There are many strange games and sports in the world. This is because anyone can create a sport. You could invent a game today, register it, find some competitors, and by the end of the week you could be setting up a local tournament in trampoline bottle washing. Yet these sports will never reach worldwide appeal because they are far too strange. Many great sports struggle for a worldwide fan base as despite their brilliance they don’t have an audience of the right size. This is one important role that the Olympics plays. The Olympics is deemed the pinnacle of sporting achievement. Every four years it tries to highlight the top athletes in the world across a range of sports and disciplines. While some sports like running have been a key part of the Olympics since it was created, others have joined much later. Kitesurfing is the latest sport to be trailed at the Olympics and if the trial goes well it may become a permanent fixture. It is the duty of the Olympics therefore to only accept the greatest of sports to preserve the image of the competition and the pride that is associated with a gold medal. However, looking through the history books it is easy to find a number of strange sports that were included as part of the Olympics that are no longer in existence. How these “athletes” were ever given a gold medal is a huge mystery.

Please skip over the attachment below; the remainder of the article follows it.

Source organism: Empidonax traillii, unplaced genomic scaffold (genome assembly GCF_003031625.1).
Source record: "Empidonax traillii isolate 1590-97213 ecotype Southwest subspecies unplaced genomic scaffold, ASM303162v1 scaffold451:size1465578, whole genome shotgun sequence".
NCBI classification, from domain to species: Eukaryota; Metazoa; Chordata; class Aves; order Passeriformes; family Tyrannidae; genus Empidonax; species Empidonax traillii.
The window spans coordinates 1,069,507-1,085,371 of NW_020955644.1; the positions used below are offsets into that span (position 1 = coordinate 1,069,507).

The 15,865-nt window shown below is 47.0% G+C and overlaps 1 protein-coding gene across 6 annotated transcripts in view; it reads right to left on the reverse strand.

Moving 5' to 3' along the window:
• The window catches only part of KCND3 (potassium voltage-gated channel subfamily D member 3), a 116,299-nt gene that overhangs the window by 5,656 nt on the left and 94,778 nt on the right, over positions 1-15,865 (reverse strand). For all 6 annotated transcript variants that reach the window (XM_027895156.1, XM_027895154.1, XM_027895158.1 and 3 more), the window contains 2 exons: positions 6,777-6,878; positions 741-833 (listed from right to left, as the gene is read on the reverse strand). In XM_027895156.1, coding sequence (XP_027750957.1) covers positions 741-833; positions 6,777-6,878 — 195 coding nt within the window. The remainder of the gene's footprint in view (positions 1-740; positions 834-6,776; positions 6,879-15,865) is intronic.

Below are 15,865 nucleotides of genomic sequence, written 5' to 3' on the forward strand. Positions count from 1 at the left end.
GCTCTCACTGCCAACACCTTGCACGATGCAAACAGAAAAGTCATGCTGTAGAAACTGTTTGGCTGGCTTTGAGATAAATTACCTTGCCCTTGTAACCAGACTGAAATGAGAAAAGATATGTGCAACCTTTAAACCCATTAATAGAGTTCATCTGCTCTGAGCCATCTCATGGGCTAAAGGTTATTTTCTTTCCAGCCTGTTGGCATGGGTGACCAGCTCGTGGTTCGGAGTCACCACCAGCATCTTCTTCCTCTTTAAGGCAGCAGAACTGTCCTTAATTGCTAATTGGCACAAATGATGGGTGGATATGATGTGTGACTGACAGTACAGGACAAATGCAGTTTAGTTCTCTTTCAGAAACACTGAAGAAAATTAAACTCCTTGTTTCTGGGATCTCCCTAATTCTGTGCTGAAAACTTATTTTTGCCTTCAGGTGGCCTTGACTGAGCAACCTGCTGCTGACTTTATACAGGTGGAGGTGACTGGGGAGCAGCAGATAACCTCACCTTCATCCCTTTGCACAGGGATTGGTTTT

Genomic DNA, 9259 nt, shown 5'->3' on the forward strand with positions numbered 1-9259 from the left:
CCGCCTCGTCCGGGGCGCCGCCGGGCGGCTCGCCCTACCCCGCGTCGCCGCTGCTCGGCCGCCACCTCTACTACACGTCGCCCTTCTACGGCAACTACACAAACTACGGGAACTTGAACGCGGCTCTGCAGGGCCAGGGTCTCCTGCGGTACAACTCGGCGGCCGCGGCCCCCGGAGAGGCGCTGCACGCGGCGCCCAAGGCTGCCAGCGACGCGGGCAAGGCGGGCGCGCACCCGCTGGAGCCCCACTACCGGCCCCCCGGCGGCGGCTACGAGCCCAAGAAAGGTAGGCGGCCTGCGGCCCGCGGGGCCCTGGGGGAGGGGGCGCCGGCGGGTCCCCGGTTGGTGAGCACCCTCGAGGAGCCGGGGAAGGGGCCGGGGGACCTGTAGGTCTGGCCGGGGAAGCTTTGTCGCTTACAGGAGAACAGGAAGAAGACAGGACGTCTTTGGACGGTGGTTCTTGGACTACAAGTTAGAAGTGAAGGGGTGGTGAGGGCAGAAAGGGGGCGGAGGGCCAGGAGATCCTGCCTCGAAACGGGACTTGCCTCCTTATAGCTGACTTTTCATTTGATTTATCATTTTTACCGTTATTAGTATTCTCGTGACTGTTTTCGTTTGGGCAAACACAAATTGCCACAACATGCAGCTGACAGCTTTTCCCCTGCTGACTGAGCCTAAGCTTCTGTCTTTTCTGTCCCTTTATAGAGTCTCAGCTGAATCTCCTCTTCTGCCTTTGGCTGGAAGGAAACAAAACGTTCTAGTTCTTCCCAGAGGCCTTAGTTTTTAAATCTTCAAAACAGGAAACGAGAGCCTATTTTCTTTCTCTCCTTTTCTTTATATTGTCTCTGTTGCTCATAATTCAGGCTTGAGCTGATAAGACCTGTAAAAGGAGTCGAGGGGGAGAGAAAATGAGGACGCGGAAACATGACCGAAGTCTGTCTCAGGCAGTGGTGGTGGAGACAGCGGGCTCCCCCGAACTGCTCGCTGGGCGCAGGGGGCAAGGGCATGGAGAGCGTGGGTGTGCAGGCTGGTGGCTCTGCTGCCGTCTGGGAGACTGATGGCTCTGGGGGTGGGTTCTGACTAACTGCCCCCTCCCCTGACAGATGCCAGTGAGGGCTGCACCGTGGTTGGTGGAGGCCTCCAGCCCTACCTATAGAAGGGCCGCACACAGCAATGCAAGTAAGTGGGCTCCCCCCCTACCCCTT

The distance dive
I want to start by talking about one sport that I think the Olympics should bring back. The idea is simple. Athletes dive into the water and swim as far forward as they can on one breath. To make it more difficult they can’t move a single limb. They essentially coast forward on one breath as far as they can. While it is hard to argue that the achievements of the winner of this competition equal that of Usain Bolt or Michael Phelps, it would still be pretty interesting to know the limits of human potential in diving underwater. No? Just me? Ok then..
Tug of war
While it is a great game at a family picnic, it is hard to imagine that the Tug of War was once an Olympic event. The game featured from the Olympics in 1900 all the way through to the 1920 Olympics. Teams of eight simply pulled the rope and the strongest team won. It was removed in 1920 and never returned.
The long jump
Don’t get me wrong the long jump is a fantastic event and the fact that we see records continue to be set in this simple movement shows that it is an incredible sport. I have no issue with the long jump, at least not the current long jump. However, in the Paris games in 1900, there was a second long jump competition performed by horses. Athletes would ride horses and try to jump the furthest. While not bad in theory, in reality, it was terrible to watch. The winning horse made it a total of 6.1 meters. The human world record today is 8.95 meters.
There are so many weird sports out there that it should come as no surprise when one sneaks into the Olympics. It is similar to when strange words sneak into the Oxford dictionary. They shouldn’t be there but everyone is allowed a bit of fun sometimes. It is surprising that so many of these sports have now become family picnic activities. The tug of war, the rope climb are two examples. Yet the horse jump, on the other hand, should never have been a sport and we can only hope that it never features at our family picnic.